Amniotic Band Syndrome

Robert G. Parker
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Dr. Parker is a podiatrist and surgeon in Houston, TX who has been helping patients for more than 40 years.

Requires Prompt Treatment

Imagine you’re expecting a new baby. What do you feel? Most parents would say some mixture of excitement and nervousness—along with a slew of other conflicting emotions that come with the life changes brought on by a child! Your feelings would be even more complicated if you learned that your child has developed a problem in the womb. Congenital birth defects can be serious or benign, but either way, they add stress to a pregnancy. Some, like amniotic band syndrome, are hard to predict and can significantly affect the development of your child’s feet and legs.

Unknown Causes

Amniotic Band SyndromeAmniotic band syndrome (ABS) is a rare birth defect. Loose strands of the amniotic sac that surrounds the unborn fetus within the uterus can wrap around some part of the baby. If they pull tight, they can cause birth defects or even amputate limbs. No one knows exactly what causes fibers from the lining in the sac to pull loose. Current evidence presents it as a random event, not as genetic or hereditary. What damage occurs depends on where and how tightly the band is wrapped.

When one of those loose fibers wraps around your baby’s toes, feet, ankles, or even legs, he or she can develop a number of problems that will need to be dealt with after birth. Sometimes your child may only have a groove where the strand was. Other times the growth of the bones in their lower limbs may be stunted or the toes may grow together. If the band presses on a nerve, it can cause clubfoot. Sometimes, the fiber may be so tight it cuts off all blood flow to the rest of the limb, amputating it.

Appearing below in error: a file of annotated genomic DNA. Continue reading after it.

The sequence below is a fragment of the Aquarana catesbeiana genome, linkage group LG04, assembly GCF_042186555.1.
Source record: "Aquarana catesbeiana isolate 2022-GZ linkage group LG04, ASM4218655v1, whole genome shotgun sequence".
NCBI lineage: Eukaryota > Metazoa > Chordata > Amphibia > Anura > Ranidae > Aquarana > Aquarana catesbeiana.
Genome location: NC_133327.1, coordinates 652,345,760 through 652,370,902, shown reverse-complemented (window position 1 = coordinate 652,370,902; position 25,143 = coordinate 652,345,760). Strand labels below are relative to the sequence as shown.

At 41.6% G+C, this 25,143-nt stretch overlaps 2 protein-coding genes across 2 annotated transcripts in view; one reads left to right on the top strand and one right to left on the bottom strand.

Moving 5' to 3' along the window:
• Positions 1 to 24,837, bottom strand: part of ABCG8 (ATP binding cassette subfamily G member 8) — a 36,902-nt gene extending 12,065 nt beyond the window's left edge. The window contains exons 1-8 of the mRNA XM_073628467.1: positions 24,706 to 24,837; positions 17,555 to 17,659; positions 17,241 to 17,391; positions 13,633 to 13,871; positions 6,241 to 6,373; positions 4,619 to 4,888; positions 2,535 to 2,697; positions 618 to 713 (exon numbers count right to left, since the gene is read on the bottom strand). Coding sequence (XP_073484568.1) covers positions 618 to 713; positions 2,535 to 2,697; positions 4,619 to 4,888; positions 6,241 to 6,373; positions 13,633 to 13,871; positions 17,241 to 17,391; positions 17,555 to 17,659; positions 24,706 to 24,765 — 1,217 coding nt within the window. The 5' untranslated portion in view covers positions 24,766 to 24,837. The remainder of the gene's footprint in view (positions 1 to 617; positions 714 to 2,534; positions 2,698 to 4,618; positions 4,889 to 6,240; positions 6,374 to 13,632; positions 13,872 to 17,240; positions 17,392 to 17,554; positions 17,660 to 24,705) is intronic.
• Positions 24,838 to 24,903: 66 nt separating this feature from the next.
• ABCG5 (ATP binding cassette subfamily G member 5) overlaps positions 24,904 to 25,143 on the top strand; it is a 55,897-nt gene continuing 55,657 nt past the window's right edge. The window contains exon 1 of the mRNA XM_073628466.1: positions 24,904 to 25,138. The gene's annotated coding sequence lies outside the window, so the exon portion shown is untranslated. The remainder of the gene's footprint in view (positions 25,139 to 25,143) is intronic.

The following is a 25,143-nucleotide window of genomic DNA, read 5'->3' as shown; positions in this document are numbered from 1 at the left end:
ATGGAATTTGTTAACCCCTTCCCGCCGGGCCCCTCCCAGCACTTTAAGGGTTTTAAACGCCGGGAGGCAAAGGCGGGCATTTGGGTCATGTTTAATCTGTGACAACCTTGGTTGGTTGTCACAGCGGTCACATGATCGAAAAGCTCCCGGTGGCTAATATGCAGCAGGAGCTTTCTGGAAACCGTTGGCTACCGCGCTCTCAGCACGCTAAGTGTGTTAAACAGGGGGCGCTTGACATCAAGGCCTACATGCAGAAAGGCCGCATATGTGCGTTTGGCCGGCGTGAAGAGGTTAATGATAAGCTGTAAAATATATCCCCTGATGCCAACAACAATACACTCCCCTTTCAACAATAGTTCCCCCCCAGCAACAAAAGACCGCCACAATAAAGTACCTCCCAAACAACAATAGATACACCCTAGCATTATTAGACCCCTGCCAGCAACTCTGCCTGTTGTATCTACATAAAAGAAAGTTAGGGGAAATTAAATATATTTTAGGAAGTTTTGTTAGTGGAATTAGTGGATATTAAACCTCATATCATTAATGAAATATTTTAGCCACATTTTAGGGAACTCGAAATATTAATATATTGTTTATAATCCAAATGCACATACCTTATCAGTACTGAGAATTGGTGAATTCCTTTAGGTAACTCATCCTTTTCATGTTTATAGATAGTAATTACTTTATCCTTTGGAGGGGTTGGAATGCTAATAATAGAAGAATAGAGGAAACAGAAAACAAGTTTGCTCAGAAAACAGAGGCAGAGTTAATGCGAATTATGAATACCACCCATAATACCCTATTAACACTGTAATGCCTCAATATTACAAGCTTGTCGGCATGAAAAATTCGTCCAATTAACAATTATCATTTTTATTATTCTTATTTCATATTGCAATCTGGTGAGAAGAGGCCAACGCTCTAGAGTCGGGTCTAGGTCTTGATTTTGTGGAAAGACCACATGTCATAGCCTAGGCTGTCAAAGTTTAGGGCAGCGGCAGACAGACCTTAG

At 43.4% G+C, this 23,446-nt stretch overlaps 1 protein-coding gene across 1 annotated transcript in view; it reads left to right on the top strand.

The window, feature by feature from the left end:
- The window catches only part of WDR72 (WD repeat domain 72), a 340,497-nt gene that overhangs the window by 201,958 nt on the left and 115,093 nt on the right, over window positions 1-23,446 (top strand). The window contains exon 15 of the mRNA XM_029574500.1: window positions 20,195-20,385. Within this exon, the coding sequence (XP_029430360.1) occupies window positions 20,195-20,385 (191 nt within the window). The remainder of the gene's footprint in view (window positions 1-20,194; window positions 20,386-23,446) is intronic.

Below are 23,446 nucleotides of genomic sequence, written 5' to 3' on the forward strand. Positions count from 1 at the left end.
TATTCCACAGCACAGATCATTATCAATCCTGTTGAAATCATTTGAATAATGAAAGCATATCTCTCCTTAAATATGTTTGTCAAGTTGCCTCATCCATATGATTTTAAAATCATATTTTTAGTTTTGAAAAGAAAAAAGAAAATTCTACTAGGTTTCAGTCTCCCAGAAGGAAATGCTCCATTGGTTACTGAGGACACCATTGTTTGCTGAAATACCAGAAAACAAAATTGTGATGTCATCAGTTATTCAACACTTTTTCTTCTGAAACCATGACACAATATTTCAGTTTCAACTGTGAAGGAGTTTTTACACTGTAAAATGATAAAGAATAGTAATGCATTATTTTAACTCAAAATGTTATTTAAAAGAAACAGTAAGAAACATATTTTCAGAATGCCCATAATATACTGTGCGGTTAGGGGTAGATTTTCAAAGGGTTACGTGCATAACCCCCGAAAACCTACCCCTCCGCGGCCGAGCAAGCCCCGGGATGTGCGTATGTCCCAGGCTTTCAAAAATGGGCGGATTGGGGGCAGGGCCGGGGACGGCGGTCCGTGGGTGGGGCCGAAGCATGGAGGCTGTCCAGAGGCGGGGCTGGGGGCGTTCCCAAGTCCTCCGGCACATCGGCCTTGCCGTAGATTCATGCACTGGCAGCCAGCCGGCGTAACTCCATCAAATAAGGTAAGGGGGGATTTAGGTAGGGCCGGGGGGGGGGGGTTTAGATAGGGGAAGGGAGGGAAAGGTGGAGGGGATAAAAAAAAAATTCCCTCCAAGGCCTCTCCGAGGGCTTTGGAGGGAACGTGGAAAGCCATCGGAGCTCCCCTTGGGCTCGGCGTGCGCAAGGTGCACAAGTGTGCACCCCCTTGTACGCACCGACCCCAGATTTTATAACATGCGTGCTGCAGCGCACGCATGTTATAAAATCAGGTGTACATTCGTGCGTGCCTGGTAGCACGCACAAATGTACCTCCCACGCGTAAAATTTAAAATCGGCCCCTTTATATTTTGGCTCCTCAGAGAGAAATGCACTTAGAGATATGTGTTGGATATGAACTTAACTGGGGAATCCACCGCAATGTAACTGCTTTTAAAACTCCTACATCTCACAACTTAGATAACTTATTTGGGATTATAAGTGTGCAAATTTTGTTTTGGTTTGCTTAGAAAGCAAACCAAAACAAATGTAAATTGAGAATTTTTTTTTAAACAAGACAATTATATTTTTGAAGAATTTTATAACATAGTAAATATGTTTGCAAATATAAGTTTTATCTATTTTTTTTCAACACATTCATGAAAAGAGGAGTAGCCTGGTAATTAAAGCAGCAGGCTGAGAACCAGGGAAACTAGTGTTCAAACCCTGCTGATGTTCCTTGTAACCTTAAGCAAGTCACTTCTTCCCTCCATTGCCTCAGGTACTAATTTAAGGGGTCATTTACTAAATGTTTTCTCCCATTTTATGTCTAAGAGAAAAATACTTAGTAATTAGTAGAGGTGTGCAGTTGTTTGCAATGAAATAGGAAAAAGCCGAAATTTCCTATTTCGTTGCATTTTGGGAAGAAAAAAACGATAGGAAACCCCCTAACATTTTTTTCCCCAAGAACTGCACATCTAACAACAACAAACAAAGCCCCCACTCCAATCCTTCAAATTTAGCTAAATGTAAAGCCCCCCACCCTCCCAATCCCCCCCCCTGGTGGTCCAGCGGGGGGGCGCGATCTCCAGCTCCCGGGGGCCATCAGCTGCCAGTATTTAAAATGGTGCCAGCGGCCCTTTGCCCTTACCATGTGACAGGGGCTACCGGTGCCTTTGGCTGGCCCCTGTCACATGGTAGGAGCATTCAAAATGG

Treating the Tissues

How your baby’s ABS is treated depends largely on the severity of the condition and what was affected. Many of the problems can be addressed within a few months of birth. Conjoined toes can be surgically corrected and reconstructed as best as possible. Simple grooves, especially if they are shallow, can be left alone since they don’t affect the function of the feet and ankles. You can, however, have the doctor surgically “fill in” the groove so your baby’s foot appears normal. More serious problems will need intervention immediately after birth. In cases where the band is very tight and may be damaging blood vessels, nerves, or the whole limb, your child will need to have the strand carefully cut and the soft tissues repaired right away.

Fortunately, conditions like amniotic band syndrome are rare. If you do discover that your child has ABS in the lower limbs during an ultrasound, take action now to make plans for proactive treatment to protect your baby’s feet after his or her birth. Contact the experts at Parker Foot & Ankle in Houston to discuss your options and possible paths for correction and treatment. Visit the website contact page or call the office at (281) 497-2850 to reach us.